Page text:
Developing sophisticated but essential learning skills is especially challenging in large classes. That’s why we regularly report on strategies that faculty members have developed and are using in large classes. The cases in point here are three different biochemistry courses in which faculty members have been using online, asynchronous discussion groups to develop problem-solving skills.
HIGHER ED TEACHING STRATEGIES FROM MAGNA PUBLICATIONS
teaching large classes
I work in a department that regularly enrolls 250 students in first-year classes, as do many other departments in colleges and universities. In my case, the situation is complicated by a small graduate program, too few teaching assistants, and an inability to break the larger classes into smaller sections for discussion. This makes for a very challenging teaching situation. I use groups in the large class one day per week, using activities I described previously in The Teaching Professor (March 2003). Since then, I have worked on solving the staff problem with senior undergraduate students. I call them classroom assistants (CAs).
Once I passed my 50th semester of introductory biology, I began to regret that my profession doesn’t have a real apprenticeship for teaching—why should every young professor facing his or her first big class…have to make the same mistakes I did and, perhaps more important, why should they not know that everybody…has the same problems?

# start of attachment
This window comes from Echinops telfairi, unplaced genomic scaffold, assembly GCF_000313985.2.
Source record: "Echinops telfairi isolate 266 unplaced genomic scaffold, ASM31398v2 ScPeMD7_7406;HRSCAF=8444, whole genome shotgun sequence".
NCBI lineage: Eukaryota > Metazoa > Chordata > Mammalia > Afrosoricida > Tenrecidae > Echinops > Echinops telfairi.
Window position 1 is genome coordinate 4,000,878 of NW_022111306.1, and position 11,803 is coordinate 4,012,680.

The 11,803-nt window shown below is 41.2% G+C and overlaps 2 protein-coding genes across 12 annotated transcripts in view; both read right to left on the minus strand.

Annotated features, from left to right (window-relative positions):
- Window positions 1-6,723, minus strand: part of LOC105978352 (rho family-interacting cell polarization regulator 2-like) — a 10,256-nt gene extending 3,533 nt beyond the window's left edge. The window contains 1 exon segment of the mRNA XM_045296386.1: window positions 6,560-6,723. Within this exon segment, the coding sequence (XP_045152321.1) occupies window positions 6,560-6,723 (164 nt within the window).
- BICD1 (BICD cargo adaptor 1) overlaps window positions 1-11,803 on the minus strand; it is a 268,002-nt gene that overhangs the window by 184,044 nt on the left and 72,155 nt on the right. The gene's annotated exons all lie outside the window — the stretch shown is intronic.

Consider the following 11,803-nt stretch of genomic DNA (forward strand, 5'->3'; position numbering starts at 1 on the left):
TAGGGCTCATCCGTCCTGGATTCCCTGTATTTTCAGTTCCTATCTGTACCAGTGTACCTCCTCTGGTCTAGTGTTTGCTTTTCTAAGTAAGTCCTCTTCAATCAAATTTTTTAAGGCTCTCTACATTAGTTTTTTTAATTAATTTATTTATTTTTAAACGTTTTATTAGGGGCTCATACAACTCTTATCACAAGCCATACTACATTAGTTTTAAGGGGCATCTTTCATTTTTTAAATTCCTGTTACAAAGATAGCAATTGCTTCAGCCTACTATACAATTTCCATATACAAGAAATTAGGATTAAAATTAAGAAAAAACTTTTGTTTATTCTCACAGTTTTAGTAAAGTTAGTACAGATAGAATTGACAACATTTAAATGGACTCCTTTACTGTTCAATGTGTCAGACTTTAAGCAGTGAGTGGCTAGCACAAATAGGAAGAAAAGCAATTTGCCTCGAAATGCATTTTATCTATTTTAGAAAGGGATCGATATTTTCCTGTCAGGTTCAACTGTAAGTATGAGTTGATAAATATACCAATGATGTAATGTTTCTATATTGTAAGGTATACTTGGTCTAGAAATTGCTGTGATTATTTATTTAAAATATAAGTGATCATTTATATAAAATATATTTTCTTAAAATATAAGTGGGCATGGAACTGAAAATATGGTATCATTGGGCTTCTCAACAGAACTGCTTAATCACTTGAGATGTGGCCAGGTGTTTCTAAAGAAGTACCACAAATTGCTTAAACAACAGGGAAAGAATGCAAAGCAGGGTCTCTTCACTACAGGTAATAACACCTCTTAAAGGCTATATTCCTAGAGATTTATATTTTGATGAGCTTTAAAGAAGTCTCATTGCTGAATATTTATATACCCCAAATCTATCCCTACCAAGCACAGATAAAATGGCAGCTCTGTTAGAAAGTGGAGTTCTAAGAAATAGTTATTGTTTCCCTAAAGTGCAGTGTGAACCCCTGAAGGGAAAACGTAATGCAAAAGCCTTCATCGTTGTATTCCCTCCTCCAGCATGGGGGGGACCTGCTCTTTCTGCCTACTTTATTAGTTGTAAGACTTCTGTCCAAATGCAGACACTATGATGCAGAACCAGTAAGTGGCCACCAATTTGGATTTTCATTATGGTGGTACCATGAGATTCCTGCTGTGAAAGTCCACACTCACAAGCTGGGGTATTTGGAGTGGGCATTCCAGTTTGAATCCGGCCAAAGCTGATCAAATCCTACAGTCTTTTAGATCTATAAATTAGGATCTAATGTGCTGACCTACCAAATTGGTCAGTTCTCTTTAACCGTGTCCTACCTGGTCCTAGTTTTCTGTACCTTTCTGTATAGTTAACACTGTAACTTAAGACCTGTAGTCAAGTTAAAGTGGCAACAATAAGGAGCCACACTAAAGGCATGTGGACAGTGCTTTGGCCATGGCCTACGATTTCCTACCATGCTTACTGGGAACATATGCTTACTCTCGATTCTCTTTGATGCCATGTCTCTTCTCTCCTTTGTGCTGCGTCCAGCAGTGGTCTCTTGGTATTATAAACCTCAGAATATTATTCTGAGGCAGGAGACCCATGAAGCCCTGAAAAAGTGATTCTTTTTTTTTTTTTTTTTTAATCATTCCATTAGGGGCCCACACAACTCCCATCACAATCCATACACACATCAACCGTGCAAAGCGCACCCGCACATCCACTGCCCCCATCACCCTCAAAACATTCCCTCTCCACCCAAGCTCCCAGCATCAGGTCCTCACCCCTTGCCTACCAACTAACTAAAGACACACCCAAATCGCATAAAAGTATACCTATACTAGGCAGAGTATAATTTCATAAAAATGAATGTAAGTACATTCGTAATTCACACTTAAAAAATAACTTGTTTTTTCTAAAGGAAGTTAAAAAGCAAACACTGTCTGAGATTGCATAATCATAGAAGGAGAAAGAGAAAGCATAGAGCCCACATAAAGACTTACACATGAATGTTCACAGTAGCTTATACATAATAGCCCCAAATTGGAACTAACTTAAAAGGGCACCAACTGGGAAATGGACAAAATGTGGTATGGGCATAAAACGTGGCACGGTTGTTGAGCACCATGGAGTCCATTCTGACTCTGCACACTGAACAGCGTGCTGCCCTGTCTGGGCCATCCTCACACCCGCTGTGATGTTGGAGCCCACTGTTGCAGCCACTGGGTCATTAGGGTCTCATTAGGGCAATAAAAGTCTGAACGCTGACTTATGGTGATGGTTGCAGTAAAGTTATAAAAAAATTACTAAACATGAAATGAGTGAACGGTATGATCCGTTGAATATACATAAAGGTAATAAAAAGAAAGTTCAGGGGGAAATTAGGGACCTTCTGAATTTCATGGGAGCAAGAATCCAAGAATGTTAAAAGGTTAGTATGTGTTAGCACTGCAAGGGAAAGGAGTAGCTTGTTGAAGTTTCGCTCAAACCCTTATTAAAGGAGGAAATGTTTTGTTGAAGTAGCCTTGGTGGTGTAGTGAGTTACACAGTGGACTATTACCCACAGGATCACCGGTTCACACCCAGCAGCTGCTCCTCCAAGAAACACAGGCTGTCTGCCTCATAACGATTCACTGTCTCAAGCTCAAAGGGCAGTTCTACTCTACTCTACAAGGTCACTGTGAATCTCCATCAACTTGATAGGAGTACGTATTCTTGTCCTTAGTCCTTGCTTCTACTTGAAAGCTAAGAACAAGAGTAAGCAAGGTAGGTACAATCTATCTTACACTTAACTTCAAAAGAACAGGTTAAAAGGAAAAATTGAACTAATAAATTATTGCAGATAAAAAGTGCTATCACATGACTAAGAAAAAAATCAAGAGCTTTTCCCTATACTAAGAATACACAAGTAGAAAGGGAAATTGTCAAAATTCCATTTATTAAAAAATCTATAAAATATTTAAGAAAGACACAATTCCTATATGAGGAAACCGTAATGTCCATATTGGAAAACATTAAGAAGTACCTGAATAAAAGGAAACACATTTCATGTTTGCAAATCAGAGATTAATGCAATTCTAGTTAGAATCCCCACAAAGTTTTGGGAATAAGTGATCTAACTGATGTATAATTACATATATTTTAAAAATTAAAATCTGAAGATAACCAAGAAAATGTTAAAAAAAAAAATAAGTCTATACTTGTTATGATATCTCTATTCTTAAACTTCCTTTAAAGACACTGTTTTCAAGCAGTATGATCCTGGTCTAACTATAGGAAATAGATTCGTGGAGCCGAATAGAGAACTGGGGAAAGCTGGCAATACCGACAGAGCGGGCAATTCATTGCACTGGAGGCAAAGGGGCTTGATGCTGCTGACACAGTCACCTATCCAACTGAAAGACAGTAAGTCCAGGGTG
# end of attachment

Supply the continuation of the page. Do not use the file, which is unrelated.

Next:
If you think everybody’s pretty much on board with the idea of active learning, think again. I was surprised to find an article that in its opening paragraph describes active learning as “a philosophy and movement that portends trouble for the future of higher education and the American professoriate.”
Although group work can provide a welcome change to the regular classroom routine, the results are rarely all positive. Invariably, one or two students in
Jonathan P. Mathews, assistant professor of energy and geo-environmental engineering at Penn State University, teaches a high-enrollment (more than 400 students) general education online course, Energy and the Environment. Although he has two teaching assistants, the logistics of managing such a large class would be overwhelming without implementing the following course design and management ideas.
Have you tried implementing some active learning strategies in a large course only to find students resisting those efforts? You put students in groups and give them some challenging discussion questions, only to see most of them sitting silently while a few make feeble comments to which no one in the group responds.